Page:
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After celebrating the Birth of the Lord Jesus and the various holy days surrounding it, the Church brings us back to Ordinary Time. The liturgical season is an opportunity to hear the Gospel again and recommit ourselves to the Lord Jesus and his most excellent way of love.
With this emphasis in mind, we could say that the buzzword for Ordinary Time is discipleship. And, truly, such a work is greatly needed today. The struggle of the Church is a struggle with discipleship.
As believers, do we understand what it means to be a disciple of the Lord? Are we seeking every day to fulfill the upward calling we have received in Jesus Christ?
During Ordinary Time, we are invited to perceive anew why it’s important to have a relationship with the Lord. The grace of faith is poured into us at baptism. If we’re not careful, this grace can sit in our souls and never fully be used.
The author of the Letter to the Hebrews writes that “faith is the assurance of things hoped for, the conviction of things not seen.” Two words that stand out in this explanation are “assurance” and “conviction.”
Pope St. John Paul II continues in the spirit of these two words when he writes in his encyclical, Splendor of Truth: “Faith is a decision involving one’s whole existence. It is an encounter, a dialogue, a communion of love and life between the believer and Jesus Christ, the Way, and the Truth, and the Life. It entails an act of trusting abandonment to Christ, which enables us to live as he lived in profound love of God and of our brothers and sisters.”
Following the example and counsel of St. Paul, we have to “rekindle the gift of God” that we have received. We are called to realize what we have been given in Baptism and then seek ways to grow in our faith, which includes making a personal decision for Jesus Christ.
Pope St. John Paul II teaches us in the encyclical Mission of the Redeemer: “From the outset, conversion is expressed in faith which is total and radical, and which neither limits nor hinders God’s gift. At the same time, it gives rise to a dynamic and lifelong process which demands a continual turning away from “life according to the flesh” to “life according to the Spirit.” Conversion means accepting, by a personal decision, the saving sovereignty of Christ and becoming his disciple.”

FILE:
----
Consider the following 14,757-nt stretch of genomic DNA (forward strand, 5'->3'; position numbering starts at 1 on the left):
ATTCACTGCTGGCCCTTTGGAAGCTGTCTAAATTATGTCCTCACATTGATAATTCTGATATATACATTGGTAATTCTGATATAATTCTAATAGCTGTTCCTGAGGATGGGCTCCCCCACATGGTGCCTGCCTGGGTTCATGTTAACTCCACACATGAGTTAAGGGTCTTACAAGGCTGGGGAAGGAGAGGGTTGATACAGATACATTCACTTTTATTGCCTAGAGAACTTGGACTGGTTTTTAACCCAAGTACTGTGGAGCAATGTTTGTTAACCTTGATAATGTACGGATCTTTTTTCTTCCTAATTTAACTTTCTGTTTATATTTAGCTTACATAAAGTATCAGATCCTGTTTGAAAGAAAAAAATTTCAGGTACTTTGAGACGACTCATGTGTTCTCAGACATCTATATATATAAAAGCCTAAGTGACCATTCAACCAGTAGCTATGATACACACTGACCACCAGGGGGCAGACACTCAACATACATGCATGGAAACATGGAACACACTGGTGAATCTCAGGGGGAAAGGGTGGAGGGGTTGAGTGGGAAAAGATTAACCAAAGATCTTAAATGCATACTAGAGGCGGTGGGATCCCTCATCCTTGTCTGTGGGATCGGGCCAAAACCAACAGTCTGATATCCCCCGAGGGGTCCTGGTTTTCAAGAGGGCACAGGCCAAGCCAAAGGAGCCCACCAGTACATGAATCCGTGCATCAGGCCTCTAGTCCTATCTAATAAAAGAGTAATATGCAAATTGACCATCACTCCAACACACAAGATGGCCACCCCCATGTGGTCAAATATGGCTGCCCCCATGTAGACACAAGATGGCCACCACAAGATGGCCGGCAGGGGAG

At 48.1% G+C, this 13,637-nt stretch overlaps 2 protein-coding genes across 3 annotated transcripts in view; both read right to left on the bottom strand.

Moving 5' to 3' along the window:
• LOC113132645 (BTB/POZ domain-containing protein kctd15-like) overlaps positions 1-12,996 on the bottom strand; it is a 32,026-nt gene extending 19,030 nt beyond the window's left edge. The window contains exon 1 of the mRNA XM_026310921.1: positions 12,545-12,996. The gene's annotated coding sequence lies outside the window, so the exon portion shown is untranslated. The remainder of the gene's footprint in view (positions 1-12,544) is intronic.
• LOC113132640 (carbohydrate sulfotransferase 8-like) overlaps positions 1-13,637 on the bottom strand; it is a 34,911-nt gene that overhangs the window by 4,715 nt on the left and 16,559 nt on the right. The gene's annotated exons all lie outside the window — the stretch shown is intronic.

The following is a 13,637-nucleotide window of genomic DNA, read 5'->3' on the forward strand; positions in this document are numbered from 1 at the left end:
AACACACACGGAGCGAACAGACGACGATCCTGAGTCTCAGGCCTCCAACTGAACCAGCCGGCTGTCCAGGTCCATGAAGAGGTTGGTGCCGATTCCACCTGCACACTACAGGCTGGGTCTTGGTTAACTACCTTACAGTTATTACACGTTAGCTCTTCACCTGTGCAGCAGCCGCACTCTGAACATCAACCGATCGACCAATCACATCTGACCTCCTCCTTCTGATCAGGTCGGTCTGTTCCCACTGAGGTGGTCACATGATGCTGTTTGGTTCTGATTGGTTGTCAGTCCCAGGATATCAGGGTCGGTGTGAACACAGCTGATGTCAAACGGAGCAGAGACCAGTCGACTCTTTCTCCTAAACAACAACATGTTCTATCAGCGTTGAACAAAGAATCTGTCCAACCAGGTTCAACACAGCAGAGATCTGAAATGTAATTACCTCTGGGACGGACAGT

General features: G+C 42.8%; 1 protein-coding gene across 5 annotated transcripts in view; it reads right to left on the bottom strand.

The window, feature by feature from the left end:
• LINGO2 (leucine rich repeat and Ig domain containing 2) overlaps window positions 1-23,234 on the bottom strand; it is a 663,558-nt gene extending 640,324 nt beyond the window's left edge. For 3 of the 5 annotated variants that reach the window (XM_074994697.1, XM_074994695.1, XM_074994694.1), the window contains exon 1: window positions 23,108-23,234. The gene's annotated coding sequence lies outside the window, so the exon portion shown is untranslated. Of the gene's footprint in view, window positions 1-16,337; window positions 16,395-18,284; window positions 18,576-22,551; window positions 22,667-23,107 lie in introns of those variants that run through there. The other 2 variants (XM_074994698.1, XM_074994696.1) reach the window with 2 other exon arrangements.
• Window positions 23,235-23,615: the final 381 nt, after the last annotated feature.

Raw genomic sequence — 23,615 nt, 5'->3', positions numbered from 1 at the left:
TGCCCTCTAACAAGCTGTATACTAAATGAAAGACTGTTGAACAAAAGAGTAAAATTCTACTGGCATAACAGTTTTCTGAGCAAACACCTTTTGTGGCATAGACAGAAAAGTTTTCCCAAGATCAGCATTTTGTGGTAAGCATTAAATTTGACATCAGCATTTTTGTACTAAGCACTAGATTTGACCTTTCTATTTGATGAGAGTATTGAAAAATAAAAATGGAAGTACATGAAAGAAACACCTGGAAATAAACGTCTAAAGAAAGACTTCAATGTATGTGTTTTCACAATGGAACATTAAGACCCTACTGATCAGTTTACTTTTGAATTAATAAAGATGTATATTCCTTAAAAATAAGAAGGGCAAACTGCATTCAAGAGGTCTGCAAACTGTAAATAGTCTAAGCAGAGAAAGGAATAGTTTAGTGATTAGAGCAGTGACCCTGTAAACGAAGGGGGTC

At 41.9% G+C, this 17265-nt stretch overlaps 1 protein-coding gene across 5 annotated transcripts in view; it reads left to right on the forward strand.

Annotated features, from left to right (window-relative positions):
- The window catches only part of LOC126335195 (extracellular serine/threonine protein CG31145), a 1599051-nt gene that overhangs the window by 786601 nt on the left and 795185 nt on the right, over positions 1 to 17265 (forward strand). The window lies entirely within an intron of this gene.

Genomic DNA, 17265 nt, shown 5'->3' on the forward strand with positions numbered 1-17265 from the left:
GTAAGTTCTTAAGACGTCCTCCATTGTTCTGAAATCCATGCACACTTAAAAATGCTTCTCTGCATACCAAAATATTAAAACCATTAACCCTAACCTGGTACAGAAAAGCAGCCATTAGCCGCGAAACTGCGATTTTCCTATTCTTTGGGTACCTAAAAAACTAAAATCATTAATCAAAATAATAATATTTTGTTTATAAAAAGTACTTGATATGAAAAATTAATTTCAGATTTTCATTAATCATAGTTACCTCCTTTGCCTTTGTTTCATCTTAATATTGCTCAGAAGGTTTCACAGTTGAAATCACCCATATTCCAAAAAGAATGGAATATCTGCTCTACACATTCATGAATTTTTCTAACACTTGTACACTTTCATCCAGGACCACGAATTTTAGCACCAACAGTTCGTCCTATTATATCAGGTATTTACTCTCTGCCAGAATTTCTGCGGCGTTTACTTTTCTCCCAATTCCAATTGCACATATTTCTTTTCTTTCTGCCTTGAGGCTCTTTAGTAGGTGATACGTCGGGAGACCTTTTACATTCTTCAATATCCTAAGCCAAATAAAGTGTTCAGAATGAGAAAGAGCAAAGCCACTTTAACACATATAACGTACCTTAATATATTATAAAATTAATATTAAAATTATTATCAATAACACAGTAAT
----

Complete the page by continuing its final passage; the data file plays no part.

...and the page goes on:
As we grow in our understanding of Christian baptism and its summons for us to make a personal decision for Jesus Christ, we are led to the other sacraments, to prayer, instruction in the faith, holy fellowship with other believers, and to a selfless service of the poor, sick, and those in need.
As an example, after accepting the graces of conversion and being baptized, Saint Paul realized that he needed time with the Lord and formation in the Christian way of life. He went and spent some time in the desert of Arabia, and then sought out St. Peter and sat at his feet for instruction. One can only imagine the humility of Saint Paul. He was one of the most educated Roman Jews of his day, a student of the great rabbi Gamaliel and a Roman citizen, and he sought instruction from a Galilean fisherman. Saint Paul knew he needed formation, and he sought guidance and direction.
Rekindling the gift he received from God at baptism, and nurtured by his prayer and instruction, Saint Paul was able to make – and constantly renew – a personal decision for Jesus Christ.
Saint Paul understood the full depth of that declaration in his life, as he wrote: “I have been crucified with Christ; it is no longer I who live, but Christ who lives in me; and the life I now live in the flesh I live by faith in the Son of God, who loved me and gave himself for me.”
In our own lives, as we seek to rekindle the gift of God that we received at baptism, we are called to live the Christian way of life. We are convicted to live as the Lord Jesus lived, to love as he loved, and to serve as he served. Such a vocation is not easy. It calls for constant renewal and conversion. And this realization is the key to fully understanding the opportunity and the challenge of Ordinary Time.